• Improperly disinfected contact lenses
  • Not properly removing cosmetics
  • Bacteria on the fingers entering the eye
  • Cross infection from someone who has a stye

Anytime bacteria gets trapped in an open wound, or your eye, there is a risk of infection. The most common way these bacteria enter your eyes is through direct contact with your hands. If you suffer from allergies or blepharitis, then chances are you rub your eyes regularly. This alone increases the risk of developing a stye. Those who use makeup testers in public stores or even share makeup with friends are also at risk. People who have had a stye in the past are also more susceptible to having another develop.

Medical Treatment for a Stye

In most cases, you won’t need medical treatment for a stye. However, if it doesn’t resolve after home treatment, your doctor may prescribe a topical antibiotic such as (x, x):

  • Bacitracin ophthalmic ointment
  • Tetracycline
  • Dicloxacillin
  • Tobramycin ophthalmic solution or ointment
  • Erythromycin

For patients with extreme swelling, a steroid injection may be used to help reduce inflammation. In very rare cases, home treatments or antibiotics may be unsuccessful. Surgical removal for a non-resolving stye is typically a last resort.

Home Remedies and Treatments for Styes

There are several effective methods that you can use to treat a stye at home effectively.

Warm Compress

The best way to soothe the discomfort caused by a stye is by applying a warm compress to the affected area. This will also help external styes to drain the pus gently and effectively. Simply take a soft clean towel and soak it in hot water. Apply to the stye for 15-minute intervals a few times daily until the stye is healed (x).

Echinacea

Echinacea is one of the best supplements to help boost your immune system. It has also been proven to be effective in treating infections in the body (x). Take 450 mg up to twice daily. However, patients with an auto-immune disease and those who are pregnant or nursing should avoid supplementation.

Green Tea Compress

Green tea has natural antibacterial properties that make it an effective yet gentle treatment option for styes. Simply soak a tea bag of green tea in hot water and apply it to the affected area. You can also make a gentle paste from green tea powder and apply it to the affected area for the same results (x).

Chamomile

Chamomile has been used as a natural remedy for many ailments for centuries. It can be taken as a supplement to help fight inflammation or used in water as a topical treatment (x). Take 800 mg up to twice daily with a full glass of water. You can also dilute the supplement in water and use it as part of a warm compress to help fight swelling and infection.

Other Supplements

Pure horsetail extract and Aloe vera are also effective herbal supplements that can help reduce the negative effects that come with a stye.

Stye Precautions

Washing Hands

Bacteria travels on your hands and can end up in places where they can wreak havoc. Regularly washing your hands helps to reduce the number of bacteria and other particles going into your eye. Your glands will be less clogged, and your risk of developing a stye will be greatly reduced.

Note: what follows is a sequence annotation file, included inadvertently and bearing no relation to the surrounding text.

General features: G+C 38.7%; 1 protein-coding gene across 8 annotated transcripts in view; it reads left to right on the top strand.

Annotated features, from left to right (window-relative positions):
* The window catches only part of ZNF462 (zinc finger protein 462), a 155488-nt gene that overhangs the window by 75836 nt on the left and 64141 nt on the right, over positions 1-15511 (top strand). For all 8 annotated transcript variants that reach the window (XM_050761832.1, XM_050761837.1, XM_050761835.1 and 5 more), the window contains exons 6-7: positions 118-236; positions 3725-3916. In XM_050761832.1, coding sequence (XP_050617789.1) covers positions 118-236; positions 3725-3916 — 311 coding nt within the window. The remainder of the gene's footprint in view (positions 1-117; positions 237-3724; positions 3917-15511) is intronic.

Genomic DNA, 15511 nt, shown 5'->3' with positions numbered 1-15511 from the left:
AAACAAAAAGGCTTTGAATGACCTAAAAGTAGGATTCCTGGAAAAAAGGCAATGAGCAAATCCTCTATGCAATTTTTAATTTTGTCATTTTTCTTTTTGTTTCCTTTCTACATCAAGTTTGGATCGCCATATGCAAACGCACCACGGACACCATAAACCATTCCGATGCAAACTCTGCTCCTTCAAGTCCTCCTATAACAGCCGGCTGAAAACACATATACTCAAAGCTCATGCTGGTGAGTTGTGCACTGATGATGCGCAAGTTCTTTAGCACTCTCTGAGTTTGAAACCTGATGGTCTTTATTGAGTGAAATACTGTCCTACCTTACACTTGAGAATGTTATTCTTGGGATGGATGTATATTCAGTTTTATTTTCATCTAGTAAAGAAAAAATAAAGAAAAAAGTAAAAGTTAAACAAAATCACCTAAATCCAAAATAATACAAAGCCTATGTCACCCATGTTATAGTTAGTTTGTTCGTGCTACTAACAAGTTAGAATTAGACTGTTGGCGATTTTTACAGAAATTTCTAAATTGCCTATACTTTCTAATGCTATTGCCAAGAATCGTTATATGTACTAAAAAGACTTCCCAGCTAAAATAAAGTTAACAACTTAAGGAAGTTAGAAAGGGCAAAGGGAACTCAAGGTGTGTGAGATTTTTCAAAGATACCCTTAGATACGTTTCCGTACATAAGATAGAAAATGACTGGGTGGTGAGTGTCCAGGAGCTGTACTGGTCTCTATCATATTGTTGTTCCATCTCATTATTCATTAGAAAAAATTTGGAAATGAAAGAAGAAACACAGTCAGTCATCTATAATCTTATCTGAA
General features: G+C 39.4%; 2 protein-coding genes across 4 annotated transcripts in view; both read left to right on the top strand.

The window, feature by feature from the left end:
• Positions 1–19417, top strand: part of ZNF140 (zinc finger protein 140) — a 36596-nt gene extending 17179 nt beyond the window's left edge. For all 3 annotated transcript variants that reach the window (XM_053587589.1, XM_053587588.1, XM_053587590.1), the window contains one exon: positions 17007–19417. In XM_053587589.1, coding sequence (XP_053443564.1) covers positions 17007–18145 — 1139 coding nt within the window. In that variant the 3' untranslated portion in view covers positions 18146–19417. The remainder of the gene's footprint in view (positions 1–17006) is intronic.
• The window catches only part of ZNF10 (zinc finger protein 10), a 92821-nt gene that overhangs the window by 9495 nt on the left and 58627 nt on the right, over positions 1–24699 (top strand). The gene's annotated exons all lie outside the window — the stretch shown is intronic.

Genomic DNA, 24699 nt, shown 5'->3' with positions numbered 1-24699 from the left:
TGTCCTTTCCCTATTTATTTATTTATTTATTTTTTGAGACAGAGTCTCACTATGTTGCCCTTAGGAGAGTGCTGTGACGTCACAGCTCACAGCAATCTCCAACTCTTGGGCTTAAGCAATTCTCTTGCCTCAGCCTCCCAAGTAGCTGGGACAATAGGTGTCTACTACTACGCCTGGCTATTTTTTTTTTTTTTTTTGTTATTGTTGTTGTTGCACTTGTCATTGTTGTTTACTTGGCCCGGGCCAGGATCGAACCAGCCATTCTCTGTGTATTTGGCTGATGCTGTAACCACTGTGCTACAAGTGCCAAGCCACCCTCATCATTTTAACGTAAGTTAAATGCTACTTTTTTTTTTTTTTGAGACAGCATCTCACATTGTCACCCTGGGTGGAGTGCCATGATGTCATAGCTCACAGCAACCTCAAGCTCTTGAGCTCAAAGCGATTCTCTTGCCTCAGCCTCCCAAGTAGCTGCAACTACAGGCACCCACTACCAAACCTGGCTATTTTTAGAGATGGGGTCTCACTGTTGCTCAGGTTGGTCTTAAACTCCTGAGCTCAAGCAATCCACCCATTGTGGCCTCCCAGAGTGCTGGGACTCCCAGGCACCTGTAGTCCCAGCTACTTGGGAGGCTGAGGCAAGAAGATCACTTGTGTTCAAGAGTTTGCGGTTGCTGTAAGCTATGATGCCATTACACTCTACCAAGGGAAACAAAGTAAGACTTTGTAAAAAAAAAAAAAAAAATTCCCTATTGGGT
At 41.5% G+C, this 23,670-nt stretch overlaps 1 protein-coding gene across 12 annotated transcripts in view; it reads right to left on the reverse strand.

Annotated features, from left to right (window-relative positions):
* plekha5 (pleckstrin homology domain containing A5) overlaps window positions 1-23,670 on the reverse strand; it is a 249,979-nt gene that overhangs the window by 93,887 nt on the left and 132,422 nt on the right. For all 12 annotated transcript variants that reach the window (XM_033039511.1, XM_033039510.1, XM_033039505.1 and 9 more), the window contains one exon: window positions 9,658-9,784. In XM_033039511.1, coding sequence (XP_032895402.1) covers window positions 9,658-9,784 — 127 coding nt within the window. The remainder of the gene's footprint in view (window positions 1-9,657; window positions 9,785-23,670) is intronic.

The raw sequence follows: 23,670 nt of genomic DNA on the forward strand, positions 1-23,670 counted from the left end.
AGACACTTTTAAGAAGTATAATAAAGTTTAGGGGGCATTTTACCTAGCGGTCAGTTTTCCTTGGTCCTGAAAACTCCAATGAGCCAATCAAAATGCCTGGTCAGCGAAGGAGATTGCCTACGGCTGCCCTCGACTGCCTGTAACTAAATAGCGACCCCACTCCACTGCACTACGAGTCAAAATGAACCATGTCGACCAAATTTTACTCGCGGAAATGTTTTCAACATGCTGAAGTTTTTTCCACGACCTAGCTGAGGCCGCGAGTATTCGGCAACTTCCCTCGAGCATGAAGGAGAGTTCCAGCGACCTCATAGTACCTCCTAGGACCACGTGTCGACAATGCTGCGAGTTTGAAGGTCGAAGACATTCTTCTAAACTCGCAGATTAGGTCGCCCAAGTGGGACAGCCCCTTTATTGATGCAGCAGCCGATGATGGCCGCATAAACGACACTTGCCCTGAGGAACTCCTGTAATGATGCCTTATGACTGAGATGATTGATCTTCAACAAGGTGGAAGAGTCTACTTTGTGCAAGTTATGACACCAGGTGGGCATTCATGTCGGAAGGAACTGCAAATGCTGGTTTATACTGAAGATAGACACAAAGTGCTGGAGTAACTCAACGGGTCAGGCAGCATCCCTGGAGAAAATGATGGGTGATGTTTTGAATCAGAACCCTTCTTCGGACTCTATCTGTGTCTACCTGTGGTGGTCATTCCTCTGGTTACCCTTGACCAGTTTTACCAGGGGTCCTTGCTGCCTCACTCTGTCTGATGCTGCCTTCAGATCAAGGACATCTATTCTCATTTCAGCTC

Never Pop a Stye

A stye is full of pus that is laden with infection-causing bacteria. Popping it can result in the infection spreading to other parts of your eye, or other areas of your face. Poking your eyelids with a sharp object is also dangerous. Allowing it to drain naturally will ensure that your eye has the best chance of healing infection-free.

Avoid Cosmetics

A stye is unappealing to look at, but avoid covering it with cosmetics. Not only will your brushes become contaminated, but the cosmetics can also hinder your healing. Makeup may irritate the stye or help it to spread to other areas. It is also important to throw away any expired makeup that you own and to make sure that you remove any cosmetics at the end of the day.

Contact Lens Cleanliness

Contact lenses are one of the most common ways by which stye bacteria spread. Contacts that are not properly cleaned can transfer bacteria from the container to the eye. You should also make sure to wash your hands properly any time you handle your contacts.

The Bottom Line

A stye is so common that almost every person will develop one at least once in their lifetime. It is painful, distressing to look at and can appear more than once. But it is not a serious condition. An acute stye will resolve within a week or two. However, chronic stye can persist for several months. The bacteria that causes most styes are always on your eyelid, and even with regular washing, your eyes can still become infected. Internal and external styes create discomfort and are aesthetically unappealing. However, they are not serious and have no lasting side effects.

You can treat a stye at home by using a warm compress and taking echinacea and other recommended supplements. The best medicine is always prevention. Make sure to wash your hands often, remove makeup at the end of the day and clean your contacts properly.

About the author

Rita Magallona